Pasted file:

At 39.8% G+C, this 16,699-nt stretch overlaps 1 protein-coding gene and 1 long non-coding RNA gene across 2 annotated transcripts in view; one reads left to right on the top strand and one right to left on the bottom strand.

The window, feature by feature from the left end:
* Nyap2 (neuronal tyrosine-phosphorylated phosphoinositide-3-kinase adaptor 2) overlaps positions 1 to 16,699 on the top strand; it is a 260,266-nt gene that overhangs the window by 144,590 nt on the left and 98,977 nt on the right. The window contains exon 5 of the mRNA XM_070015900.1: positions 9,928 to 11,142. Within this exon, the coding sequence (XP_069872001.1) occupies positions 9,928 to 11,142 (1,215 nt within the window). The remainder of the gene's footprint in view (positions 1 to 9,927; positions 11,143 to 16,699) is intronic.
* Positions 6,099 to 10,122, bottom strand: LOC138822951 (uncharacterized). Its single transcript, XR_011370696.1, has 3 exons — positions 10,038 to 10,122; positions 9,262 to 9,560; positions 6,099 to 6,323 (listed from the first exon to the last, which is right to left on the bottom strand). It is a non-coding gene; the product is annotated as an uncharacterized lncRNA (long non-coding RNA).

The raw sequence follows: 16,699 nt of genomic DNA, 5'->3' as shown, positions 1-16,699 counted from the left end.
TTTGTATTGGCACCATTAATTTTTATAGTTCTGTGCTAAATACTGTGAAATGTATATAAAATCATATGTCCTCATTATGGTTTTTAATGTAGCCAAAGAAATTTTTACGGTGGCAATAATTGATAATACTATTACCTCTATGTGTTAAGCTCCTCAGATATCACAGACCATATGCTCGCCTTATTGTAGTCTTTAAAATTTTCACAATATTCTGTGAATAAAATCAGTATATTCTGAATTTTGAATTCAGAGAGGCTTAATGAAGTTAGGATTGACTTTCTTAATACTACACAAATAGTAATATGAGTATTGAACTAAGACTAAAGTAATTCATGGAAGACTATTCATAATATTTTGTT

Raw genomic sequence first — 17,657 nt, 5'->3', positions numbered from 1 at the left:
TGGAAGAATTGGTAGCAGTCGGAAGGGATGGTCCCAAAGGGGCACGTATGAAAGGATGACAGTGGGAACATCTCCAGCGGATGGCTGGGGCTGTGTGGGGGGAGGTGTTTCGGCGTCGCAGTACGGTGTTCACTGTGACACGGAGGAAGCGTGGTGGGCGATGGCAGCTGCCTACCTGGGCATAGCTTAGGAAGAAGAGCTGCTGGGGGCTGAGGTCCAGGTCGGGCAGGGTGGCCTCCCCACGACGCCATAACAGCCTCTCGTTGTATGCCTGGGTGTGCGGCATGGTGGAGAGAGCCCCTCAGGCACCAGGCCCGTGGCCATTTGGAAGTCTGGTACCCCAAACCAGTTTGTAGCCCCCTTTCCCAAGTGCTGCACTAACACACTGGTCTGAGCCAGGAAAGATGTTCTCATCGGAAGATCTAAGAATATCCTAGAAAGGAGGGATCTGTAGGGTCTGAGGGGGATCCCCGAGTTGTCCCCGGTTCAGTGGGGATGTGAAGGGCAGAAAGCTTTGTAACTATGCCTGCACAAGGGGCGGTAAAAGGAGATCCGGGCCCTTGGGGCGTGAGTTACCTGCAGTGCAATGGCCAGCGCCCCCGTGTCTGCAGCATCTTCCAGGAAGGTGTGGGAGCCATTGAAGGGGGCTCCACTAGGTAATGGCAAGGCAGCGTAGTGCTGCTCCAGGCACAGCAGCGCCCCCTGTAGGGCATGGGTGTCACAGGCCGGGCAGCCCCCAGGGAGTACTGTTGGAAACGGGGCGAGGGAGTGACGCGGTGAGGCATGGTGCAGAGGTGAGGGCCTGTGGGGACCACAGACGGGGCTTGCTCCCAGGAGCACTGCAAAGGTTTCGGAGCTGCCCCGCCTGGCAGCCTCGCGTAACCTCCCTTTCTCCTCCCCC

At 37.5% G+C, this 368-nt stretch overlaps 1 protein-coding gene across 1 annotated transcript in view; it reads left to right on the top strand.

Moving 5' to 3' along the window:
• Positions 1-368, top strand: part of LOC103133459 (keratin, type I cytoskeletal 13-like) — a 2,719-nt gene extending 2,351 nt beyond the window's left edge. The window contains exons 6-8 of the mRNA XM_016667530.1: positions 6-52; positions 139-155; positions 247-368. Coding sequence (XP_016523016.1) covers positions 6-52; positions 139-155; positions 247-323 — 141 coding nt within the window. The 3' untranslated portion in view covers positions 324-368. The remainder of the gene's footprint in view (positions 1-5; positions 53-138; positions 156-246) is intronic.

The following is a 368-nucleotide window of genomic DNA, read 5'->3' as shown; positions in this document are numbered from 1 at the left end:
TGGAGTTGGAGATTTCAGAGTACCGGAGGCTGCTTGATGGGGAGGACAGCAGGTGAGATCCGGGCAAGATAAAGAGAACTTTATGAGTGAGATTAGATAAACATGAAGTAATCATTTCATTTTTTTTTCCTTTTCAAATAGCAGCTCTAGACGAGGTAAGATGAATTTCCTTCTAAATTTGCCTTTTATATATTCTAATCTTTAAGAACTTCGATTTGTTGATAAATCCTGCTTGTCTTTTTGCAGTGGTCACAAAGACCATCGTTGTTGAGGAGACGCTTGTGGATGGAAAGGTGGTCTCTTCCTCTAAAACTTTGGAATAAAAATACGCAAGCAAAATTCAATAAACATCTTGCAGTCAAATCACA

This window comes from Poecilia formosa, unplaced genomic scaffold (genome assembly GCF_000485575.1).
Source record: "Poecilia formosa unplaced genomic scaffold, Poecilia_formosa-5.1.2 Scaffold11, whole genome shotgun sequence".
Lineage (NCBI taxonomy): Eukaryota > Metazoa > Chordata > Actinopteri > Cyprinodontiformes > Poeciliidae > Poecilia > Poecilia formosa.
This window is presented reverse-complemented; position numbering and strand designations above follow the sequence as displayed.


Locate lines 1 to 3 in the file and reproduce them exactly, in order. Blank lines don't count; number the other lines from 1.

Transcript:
At 39.8% G+C, this 16,699-nt stretch overlaps 1 protein-coding gene and 1 long non-coding RNA gene across 2 annotated transcripts in view; one reads left to right on the top strand and one right to left on the bottom strand.

The window, feature by feature from the left end:
* Nyap2 (neuronal tyrosine-phosphorylated phosphoinositide-3-kinase adaptor 2) overlaps positions 1 to 16,699 on the top strand; it is a 260,266-nt gene that overhangs the window by 144,590 nt on the left and 98,977 nt on the right. The window contains exon 5 of the mRNA XM_070015900.1: positions 9,928 to 11,142. Within this exon, the coding sequence (XP_069872001.1) occupies positions 9,928 to 11,142 (1,215 nt within the window). The remainder of the gene's footprint in view (positions 1 to 9,927; positions 11,143 to 16,699) is intronic.